Our simple guide breaks down everything you need to know about merchant accounts into tasty, bite-sized chunks
We know how confusing merchant accounts can be — and we decided to do something about it.
This guide contains everything you need to know to choose the best merchant account provider for your business.
There’s no jargon. No pushy sales pitch. Zero filler. Just useful nuggets of information written in plain english.
But enough chit-chat. Let’s cut straight to it.
What is a merchant account?
A merchant account is a type of bank account which allows businesses to accept payment by credit and debit card. Held with an acquiring bank, a merchant account holds customer payments while they're approved by the customer's bank, before sending them to the merchant.
Some people make the mistake of confusing a merchant account with a regular business bank account. They are two totally different things.
To be clear: without a merchant account your business will not be able to process card payments.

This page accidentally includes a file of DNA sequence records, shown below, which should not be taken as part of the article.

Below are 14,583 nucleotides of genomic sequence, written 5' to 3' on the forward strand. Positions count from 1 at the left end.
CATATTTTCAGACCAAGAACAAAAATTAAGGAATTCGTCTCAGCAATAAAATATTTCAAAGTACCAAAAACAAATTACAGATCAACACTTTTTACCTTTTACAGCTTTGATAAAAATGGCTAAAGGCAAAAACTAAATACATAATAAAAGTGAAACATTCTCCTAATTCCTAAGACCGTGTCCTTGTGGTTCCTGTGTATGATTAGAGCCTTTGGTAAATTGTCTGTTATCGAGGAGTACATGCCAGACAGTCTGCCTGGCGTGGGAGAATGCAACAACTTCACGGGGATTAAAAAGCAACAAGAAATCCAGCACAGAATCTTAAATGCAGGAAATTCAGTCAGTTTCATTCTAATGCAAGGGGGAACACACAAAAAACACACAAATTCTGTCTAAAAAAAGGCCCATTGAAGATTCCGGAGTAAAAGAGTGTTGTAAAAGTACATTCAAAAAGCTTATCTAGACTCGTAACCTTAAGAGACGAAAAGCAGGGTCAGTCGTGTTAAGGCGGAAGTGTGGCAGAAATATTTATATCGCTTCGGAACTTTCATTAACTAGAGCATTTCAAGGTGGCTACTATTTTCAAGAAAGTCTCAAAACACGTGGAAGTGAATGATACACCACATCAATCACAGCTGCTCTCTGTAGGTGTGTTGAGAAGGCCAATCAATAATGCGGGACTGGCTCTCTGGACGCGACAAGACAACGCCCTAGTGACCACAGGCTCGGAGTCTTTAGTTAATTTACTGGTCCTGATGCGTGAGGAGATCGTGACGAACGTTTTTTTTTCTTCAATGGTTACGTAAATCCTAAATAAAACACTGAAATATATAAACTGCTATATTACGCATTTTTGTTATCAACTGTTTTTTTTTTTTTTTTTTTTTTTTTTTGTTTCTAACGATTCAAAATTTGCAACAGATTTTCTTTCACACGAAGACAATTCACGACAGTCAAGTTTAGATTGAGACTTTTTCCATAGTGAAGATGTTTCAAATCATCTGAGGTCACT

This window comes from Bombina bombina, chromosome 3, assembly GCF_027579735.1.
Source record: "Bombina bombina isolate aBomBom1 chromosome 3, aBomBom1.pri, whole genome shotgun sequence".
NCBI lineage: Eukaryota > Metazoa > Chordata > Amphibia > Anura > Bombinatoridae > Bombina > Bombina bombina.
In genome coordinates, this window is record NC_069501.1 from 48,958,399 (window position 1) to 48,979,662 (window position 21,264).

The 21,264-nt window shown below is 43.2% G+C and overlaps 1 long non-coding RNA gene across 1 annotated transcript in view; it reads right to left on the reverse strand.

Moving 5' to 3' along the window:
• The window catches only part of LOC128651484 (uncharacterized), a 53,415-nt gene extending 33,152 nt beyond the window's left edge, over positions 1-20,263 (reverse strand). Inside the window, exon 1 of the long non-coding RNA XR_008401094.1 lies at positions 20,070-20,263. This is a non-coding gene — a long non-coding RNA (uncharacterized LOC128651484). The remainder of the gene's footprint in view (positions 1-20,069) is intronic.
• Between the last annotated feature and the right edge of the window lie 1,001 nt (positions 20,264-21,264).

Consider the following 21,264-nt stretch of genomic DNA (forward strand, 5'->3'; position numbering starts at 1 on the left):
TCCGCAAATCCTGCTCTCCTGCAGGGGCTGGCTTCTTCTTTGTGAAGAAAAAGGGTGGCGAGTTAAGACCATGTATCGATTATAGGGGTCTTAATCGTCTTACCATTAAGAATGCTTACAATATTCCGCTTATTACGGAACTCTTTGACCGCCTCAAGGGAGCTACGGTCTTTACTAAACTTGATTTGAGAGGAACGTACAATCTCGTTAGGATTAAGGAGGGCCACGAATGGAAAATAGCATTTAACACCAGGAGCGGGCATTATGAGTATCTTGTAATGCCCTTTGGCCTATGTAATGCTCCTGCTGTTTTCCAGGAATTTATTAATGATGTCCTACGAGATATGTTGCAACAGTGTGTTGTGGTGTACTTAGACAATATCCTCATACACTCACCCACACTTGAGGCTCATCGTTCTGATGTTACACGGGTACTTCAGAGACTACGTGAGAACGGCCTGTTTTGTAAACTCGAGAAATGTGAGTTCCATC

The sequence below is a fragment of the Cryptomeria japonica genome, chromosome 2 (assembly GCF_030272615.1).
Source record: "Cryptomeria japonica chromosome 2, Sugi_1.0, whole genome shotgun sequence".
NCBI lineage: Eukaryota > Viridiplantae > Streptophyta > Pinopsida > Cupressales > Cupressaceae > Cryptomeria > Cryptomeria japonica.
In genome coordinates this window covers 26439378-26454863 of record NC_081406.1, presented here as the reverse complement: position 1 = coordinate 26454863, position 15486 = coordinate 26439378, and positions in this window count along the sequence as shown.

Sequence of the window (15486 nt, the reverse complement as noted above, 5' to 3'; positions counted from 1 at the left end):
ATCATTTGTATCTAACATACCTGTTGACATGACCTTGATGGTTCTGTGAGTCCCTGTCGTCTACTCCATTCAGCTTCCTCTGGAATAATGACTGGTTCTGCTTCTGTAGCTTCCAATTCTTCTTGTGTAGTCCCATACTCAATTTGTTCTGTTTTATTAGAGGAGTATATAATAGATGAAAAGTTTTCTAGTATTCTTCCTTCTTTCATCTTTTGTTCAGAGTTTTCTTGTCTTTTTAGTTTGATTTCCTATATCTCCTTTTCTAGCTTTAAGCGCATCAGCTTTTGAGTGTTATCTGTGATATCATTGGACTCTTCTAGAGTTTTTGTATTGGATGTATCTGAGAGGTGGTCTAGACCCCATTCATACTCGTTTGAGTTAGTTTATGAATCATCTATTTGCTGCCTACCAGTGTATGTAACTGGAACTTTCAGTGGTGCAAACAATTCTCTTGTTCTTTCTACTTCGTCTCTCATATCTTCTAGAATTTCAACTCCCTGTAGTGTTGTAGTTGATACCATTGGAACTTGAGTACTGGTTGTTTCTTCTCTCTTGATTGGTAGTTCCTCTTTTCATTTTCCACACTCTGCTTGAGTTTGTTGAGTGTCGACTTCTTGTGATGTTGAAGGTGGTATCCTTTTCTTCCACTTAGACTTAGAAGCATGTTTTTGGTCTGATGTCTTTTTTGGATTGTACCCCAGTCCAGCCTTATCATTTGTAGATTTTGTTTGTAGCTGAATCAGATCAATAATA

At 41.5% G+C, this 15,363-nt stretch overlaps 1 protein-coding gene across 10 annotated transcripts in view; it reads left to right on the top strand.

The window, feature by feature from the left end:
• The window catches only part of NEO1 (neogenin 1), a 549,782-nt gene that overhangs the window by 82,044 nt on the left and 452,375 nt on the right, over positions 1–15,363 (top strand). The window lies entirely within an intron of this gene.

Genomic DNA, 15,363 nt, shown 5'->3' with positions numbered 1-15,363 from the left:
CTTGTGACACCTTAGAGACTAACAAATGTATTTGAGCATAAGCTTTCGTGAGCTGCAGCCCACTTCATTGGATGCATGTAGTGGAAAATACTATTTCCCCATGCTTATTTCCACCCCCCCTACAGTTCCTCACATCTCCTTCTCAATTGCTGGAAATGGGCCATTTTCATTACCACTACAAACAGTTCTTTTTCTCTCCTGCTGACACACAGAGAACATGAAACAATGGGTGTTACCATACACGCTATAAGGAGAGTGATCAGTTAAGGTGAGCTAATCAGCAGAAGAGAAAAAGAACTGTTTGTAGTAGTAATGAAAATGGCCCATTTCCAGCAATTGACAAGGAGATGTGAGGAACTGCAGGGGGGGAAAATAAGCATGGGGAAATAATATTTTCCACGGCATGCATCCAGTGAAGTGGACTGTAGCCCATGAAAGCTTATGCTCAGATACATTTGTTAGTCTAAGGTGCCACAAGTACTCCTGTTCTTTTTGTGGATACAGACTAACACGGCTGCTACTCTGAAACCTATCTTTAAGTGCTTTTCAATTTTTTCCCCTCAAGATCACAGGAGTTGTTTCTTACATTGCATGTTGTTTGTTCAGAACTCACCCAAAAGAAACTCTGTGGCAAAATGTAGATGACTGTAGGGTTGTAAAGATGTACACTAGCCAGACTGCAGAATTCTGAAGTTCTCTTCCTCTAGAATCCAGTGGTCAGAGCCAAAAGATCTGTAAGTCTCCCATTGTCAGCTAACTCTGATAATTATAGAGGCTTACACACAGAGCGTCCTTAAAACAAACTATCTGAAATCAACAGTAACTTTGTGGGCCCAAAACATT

How does a merchant account work?
Let’s look at what happens happens when a customer — we’ll call her Jane — pays using her card in a high-street shop:
Step 2: Jane’s card details are sent from the card reader to the merchant account, held with an ‘acquiring bank’, along with details of the transaction. The acquiring bank routes this information to the relevant card association — either Visa, Mastercard or Discover. Jane has Visa.
Step 3: Visa forwards the transaction details to Jane’s bank — known as the ‘issuing bank’ — to see if Jane has enough money in her account to pay for the coffee.